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Unknown Stories of WNY: Metallica's helping hand

A legendary music store gave the future rock stars a hand up when they were recording their debut album in Rochester

ROCHESTER, N.Y. — It is a busy concert week in Western New York and one of rock's biggest names will come to Highmark Stadium on Thursday. That band is Metallica.

But what you may not know, their relationship with Western New York, and a Rochester-area guitar store that gave them a big helping hand, dates back to their very start.

In 1983 the future superstars travelled coast-to-coast, from the Bay Area of California to a studio on East Avenue in Rochester to record their debut album Kill 'Em All.

Armand and Bruce Schoubroeck remember they just wandered through their doors, a legendary spot in it's own right, the self-proclaimed world's largest music store, The House of Guitars. Bruce recalls, "Metallica wasn't Metallica then, they were just a band on the road working hard."  Armand added, "There was no washing machine in the house they were at, so they did their laundry down the street from House of Guitars and they used to hang in the House of Guitars while their laundry was being washed each week."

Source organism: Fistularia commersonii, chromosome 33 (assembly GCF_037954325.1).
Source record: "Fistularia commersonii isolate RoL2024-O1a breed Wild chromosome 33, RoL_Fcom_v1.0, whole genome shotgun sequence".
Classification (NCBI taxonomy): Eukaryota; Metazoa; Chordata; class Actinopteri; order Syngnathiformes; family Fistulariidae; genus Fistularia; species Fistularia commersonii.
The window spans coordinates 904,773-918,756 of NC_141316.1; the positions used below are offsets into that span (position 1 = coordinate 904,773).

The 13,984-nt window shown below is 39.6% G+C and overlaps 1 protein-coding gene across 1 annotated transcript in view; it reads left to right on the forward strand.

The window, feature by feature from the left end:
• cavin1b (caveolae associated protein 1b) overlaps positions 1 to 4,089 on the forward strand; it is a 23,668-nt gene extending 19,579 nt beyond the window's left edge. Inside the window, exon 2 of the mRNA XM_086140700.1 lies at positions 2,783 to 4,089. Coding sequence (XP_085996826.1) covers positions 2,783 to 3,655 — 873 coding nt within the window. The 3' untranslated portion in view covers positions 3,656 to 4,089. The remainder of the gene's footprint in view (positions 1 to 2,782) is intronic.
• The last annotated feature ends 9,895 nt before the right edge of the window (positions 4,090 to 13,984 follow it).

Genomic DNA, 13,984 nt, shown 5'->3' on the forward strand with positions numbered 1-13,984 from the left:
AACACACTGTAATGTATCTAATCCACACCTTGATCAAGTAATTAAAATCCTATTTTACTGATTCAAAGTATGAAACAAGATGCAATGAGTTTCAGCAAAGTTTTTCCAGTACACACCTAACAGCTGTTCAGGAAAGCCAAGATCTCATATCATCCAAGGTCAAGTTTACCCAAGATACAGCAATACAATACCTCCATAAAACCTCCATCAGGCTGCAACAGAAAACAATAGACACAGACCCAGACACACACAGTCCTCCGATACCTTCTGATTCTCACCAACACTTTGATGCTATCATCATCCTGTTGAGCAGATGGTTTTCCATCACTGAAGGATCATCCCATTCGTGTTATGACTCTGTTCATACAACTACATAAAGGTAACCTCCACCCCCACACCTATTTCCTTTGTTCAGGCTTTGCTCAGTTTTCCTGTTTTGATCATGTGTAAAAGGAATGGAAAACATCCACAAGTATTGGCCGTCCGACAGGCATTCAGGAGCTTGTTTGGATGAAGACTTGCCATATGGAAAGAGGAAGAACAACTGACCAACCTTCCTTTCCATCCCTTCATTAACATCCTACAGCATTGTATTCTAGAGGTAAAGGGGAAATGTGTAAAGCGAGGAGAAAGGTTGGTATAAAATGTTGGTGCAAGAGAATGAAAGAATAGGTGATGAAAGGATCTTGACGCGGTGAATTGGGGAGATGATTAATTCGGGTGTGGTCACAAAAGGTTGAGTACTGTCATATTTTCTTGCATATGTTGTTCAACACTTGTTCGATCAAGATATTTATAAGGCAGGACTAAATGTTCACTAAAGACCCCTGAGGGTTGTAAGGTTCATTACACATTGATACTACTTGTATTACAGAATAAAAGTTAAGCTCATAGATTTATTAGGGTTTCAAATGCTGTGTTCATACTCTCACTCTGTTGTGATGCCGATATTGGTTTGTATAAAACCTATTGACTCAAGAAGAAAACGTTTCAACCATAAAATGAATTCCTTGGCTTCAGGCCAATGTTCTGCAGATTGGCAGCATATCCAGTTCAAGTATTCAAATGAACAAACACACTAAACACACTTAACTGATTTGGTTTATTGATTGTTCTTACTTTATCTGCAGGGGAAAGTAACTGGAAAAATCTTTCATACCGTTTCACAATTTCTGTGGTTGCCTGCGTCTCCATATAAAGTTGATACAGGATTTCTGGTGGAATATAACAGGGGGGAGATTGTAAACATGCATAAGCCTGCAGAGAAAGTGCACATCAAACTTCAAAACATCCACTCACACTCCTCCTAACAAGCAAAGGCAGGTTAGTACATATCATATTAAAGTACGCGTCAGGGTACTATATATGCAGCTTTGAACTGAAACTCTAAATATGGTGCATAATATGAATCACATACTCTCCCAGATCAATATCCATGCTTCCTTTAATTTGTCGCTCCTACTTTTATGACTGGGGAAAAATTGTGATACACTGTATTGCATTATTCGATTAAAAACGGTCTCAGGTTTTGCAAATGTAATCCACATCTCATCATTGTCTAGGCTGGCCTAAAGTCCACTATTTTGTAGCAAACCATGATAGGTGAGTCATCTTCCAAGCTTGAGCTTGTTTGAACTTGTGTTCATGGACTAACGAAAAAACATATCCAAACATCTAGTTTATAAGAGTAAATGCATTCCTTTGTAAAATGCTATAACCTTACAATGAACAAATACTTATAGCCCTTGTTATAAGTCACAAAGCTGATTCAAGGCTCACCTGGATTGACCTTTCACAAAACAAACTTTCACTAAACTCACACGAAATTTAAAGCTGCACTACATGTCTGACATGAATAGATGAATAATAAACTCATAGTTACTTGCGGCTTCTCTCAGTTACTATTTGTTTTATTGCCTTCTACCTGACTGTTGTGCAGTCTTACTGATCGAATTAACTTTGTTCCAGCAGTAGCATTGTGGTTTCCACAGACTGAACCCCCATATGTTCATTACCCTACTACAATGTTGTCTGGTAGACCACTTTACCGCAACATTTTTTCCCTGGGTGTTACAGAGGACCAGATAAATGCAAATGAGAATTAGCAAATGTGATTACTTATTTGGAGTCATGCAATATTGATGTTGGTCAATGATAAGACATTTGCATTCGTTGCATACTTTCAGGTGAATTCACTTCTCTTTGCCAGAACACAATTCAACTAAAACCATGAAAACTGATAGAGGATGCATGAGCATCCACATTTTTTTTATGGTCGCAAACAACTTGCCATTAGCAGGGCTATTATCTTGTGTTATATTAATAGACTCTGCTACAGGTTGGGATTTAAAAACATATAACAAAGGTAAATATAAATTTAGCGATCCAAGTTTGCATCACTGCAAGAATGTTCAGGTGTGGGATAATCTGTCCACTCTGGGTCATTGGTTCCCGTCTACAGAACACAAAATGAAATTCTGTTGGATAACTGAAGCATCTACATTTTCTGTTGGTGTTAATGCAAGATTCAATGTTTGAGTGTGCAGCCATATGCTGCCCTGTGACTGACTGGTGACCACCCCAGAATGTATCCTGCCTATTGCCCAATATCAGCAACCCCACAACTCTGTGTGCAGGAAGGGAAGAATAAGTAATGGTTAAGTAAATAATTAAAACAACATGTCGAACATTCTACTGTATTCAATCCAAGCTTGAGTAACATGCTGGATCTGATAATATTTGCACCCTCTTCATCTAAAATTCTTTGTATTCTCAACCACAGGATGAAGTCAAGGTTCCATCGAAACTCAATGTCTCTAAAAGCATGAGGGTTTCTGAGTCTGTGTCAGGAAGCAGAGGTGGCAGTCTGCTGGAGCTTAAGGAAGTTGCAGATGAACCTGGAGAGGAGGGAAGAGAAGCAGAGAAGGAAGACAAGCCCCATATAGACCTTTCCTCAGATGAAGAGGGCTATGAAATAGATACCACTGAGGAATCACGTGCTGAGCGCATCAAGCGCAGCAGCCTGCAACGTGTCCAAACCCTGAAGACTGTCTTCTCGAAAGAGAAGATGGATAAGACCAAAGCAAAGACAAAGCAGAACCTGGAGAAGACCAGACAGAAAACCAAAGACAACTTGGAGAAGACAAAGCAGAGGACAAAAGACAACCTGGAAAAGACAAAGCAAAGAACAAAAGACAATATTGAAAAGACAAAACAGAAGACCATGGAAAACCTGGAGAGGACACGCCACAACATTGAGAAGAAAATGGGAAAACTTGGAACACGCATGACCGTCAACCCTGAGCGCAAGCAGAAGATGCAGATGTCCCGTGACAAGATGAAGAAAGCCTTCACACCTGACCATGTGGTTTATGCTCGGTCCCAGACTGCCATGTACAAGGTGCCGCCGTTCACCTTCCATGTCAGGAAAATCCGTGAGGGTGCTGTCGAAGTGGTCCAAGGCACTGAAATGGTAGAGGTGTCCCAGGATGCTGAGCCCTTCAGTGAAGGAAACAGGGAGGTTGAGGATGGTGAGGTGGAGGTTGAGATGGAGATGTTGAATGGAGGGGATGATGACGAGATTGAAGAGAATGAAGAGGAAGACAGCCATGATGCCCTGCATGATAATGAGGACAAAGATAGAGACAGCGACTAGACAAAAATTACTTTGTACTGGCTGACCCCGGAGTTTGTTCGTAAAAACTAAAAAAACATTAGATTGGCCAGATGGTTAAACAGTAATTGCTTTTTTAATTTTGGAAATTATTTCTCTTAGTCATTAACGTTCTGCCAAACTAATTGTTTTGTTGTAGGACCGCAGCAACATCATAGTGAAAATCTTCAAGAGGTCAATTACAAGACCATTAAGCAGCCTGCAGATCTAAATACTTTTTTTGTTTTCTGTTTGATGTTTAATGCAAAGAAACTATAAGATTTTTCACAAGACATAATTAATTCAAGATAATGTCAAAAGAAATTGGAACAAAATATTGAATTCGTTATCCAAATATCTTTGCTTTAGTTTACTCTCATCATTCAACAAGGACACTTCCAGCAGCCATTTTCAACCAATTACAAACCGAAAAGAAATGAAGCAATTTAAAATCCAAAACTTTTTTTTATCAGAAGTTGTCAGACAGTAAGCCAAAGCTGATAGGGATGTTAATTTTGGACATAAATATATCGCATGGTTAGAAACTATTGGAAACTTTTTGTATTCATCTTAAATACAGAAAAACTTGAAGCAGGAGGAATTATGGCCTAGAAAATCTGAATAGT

This is not just any music store. It is a regular stop for the who's who of music.

Armand and Bruce broke the mold of how guitar stores operated when they opened in their mother's basement in 1964. At the time, teenagers had to be with their parents when they visited a music store and there was typically a strict "look but don't touch policy" at most. 

The Schoubroeck brothers encouraged kids of all ages to plug in and play. Armand says Metallica was no different. "You wanna try that guitar? We'd say we want you to play it and they'd go 'no man, I don't got no money, I don't want to waste your time, you know?' and they talk to him in the play and we were real nice to them." Bruce says the help didn't end there. "They would occasionally ask for a free House of Guitars t-shirts so they didn't have to do the laundry down the street and then if we had coffee on, we'd offer them coffee, or donuts, or pizza, or whatever was around."

And when you look around, this place is part instrument store, part record and CD playground and part museum. It is just plastered with pictures and autographs of the musical royalty that have made the pilgrimage to the H.O.G. as locals call it. Chet Atkins, Dolly Parton, The Goo Goo Dolls, Aerosmith, Run DMC. You name it, they've been here. Look up, and you'll even find pants worn by Jimmy Hendrix, John Lennon's jacket and the suede pants Elvis would wear while riding his motorcycle.

So the struggling band's 1983 visit could have been just one in a line of many, but Metallica never forgot the hospitality they found at the H.O.G. They made sure they returned the favor. After a 1993 Darien Lake show, they called to ask if they would mind opening up for them after the show. Armand, of course, said sure. "They said they want to stop here and they're hoping they could make it in time and that they'd bring the beers. They brought a couple cases of ice cold Canadian beer and then they bought $70,000 worth of vintage guitars." Quite the thank you from one of the biggest groups in rock. 

Armand wrapped it up by saying "I'm glad I was nice to them in the early days."

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